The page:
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Passing The Buck At Bank Of America :

September 29, 2009 In The News

Bank of America is under legal and political fire these days for its failure to disclose millions in bonuses paid to Merrill Lynch executives just prior to its acquiring the ailing brokerage firm. The furor has provoked a rather remarkable disclosure that defies all the commonly held principals of good corporate governance but so far has sparked nary a peep from shareholder advocates.

“There is no individual liability in this case; there no evidence that any individual is culpable,” Bank of America claims in its Sept. 9 federal filing. Bank of America also shamefully claims that it relied on its lawyers to prepare the offending proxy statement, but as the bank’s executives conveniently refuse to waive attorney-client privilege, the veracity of that statement cannot be independently confirmed.

There is something frighteningly Orwellian about a major U.S. company arguing that not a single individual can be held publicly accountable for a decision relating to the possible deliberate deception of its shareholders. Judge Jed S. Rakoff of the United States District Court for the Southern District of New York clearly understands the horror and has admirably demanded to know why the SEC hasn’t pursued charges against individual Bank of America executives. To his credit, Judge Rakoff understands and appreciates that decisions don’t emerge on their own; someone has to make them.

The implications of Bank of America’s defense are far reaching. It sends a strong signal to the bank’s rank-and-file, that they, too, shouldn’t feel any obligation to take any responsibility for their actions. Attorneys must review pretty much every activity Bank of America is involved in, and if the attorneys give their blessings, no need to exercise any independent judgment.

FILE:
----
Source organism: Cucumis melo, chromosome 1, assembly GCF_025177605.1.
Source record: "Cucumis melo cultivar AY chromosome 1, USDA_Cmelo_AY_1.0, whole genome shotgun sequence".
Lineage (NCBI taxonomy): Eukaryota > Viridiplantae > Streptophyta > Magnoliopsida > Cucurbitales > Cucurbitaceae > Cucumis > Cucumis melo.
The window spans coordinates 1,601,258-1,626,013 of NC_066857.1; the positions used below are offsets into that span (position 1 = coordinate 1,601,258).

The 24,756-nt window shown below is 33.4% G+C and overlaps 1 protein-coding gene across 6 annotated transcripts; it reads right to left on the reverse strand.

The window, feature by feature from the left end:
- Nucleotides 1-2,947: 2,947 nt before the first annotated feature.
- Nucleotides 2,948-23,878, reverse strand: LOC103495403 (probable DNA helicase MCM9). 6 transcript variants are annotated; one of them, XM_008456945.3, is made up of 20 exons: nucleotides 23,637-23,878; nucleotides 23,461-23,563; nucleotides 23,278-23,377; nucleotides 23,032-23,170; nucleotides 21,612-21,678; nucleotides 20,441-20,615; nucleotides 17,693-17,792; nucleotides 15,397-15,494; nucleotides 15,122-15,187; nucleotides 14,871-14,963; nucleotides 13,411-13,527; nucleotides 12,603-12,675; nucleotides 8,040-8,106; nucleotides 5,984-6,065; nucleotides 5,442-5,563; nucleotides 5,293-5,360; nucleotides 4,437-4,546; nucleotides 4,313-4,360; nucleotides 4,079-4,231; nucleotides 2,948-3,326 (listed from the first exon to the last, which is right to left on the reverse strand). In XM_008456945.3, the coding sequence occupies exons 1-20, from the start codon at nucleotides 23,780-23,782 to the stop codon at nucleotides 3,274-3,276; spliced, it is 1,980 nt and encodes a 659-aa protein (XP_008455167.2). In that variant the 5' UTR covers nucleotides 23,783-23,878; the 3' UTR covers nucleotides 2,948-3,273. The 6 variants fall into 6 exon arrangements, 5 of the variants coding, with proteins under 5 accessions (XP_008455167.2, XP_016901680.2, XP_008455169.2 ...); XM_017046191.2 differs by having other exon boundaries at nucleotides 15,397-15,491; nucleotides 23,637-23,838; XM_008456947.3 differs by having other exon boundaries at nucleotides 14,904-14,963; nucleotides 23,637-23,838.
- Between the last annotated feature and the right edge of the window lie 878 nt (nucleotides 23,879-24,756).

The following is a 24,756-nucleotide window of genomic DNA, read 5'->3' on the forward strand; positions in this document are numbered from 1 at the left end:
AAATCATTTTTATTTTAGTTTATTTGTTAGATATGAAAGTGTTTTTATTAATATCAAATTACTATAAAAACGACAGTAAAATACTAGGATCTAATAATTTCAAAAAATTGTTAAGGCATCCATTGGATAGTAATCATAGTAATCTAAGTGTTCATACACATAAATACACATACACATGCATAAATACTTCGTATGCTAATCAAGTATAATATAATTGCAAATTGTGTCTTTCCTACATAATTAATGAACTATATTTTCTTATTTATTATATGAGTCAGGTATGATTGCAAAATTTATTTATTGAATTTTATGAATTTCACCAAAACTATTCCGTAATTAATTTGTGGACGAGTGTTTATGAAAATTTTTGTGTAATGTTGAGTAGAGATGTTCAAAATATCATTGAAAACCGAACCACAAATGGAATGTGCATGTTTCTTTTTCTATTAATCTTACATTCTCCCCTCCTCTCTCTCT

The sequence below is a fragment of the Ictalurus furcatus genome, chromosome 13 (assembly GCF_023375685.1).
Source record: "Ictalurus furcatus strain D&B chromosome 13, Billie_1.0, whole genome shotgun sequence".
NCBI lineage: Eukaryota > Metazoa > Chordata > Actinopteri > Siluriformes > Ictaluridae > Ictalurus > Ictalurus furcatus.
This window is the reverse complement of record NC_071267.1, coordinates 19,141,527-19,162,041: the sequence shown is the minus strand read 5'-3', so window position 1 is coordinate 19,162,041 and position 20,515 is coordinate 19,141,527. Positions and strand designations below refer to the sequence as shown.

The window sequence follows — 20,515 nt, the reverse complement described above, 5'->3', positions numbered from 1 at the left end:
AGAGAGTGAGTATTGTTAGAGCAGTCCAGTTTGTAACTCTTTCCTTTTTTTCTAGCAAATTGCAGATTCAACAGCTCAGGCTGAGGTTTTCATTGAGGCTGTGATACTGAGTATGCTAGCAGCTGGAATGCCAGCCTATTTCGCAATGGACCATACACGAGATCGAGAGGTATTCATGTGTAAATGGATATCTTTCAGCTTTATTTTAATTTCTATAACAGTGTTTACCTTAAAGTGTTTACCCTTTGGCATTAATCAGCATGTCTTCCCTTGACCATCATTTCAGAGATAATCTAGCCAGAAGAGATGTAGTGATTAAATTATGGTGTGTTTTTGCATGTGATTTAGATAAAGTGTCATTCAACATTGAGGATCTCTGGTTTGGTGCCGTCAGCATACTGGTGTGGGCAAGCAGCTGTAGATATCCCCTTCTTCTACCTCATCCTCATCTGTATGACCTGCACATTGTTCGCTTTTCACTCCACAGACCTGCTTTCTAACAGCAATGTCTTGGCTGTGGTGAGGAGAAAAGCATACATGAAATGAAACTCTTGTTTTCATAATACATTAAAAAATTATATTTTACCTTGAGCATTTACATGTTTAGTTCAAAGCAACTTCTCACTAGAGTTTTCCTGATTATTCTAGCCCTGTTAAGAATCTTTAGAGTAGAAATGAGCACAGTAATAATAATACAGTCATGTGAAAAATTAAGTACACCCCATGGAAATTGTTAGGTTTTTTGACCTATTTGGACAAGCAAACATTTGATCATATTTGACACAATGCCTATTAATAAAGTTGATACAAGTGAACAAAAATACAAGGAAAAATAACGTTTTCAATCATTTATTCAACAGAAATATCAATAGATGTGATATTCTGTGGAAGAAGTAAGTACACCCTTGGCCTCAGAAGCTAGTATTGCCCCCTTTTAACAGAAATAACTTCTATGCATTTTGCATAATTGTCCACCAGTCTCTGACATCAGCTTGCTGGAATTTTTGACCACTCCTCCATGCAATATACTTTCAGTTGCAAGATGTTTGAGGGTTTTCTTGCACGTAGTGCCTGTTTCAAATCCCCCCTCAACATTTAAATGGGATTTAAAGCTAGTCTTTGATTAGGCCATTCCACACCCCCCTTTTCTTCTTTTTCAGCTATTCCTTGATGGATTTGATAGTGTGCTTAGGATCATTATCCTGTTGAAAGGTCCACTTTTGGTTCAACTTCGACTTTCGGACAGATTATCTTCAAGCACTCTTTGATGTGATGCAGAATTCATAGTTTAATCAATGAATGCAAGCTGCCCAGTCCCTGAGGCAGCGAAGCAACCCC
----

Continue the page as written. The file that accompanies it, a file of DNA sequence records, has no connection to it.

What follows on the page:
An Orwellian undercurrent can also be found in Bank of America’s executive announcements, which are so convoluted and laced with Newspeak that it’s impossible to tell what any executive actually does, let alone hold him or her responsible.

Case in point: Bank of America’s “Global Chief Strategy and Marketing Officer” Anne Finucane announced earlier this month that “Global Corporate Social Responsibility (CSR) Executive” Andrew Plepler “will take on the expanded role of Consumer Policy executive, responsible for working closely with the company’s core consumer business lines to better align and help govern policies and decisions consistent with the needs of the company’s external stakeholders.”

One might understandably infer from Ms. Finucane’s title that she is responsible for the bank’s “marketing” activities, but I note that the bank tapped her this week to explain to Rep. Edolphus Towns, D-N.Y., why the bank failed to comply with his request for documents relating to the Merrill merger. Unless Ms. Finucane hoped to sign up Rep. Towns for a credit card, her designation to deal with a highly political matter seems rather inappropriate.

One might also legitimately wonder why Ms. Finucane needs a subordinate to ensure that her strategy and marketing decisions are “consistent” with external stakeholder needs. Logic dictates that she would first make that determination before finalizing her marketing and strategy decisions. And for that matter, why would the needs of external stakeholders be inconsistent with prudent strategy and marketing policies? As a publicly traded company, Bank of America’s mandate is to yield a healthy return to shareholders; presumably all the bank’s strategy and marketing decisions are designed to achieve that goal.

There are some, including me, who would argue that Ken Lewis’ title clearly explains his role. As CEO, he should ultimately accept responsibility for every major decision Bank of America makes, including whether to withhold information from shareholders that some investors might deem pertinent. While Mr. Lewis no doubt relied on the counsel of staff and outside attorneys as to what the bank might legally be able to get away with, he undoubtedly was advised of all the legal risks. If he wasn’t, those responsible for keeping him in the dark should be held to account.

Bank of America defiantly claims that it only agreed to its $33 million settlement with the SEC regarding the Merrill disclosure issue so the company “would not face the unnecessary distraction” of a protracted dispute. As the dispute isn’t going away anytime soon, it is high time that Mr. Lewis step up to the plate and publicly accept responsibility for the escalating legal and PR debacle.

Jacob H. Zamansky is a principal in the firm Zamansky LLC, one of the leading plaintiff’s securities arbitration firms in the U.S. He is representing investors in a class action against Bank of America that is unrelated to its Merrill Lynch acquisition.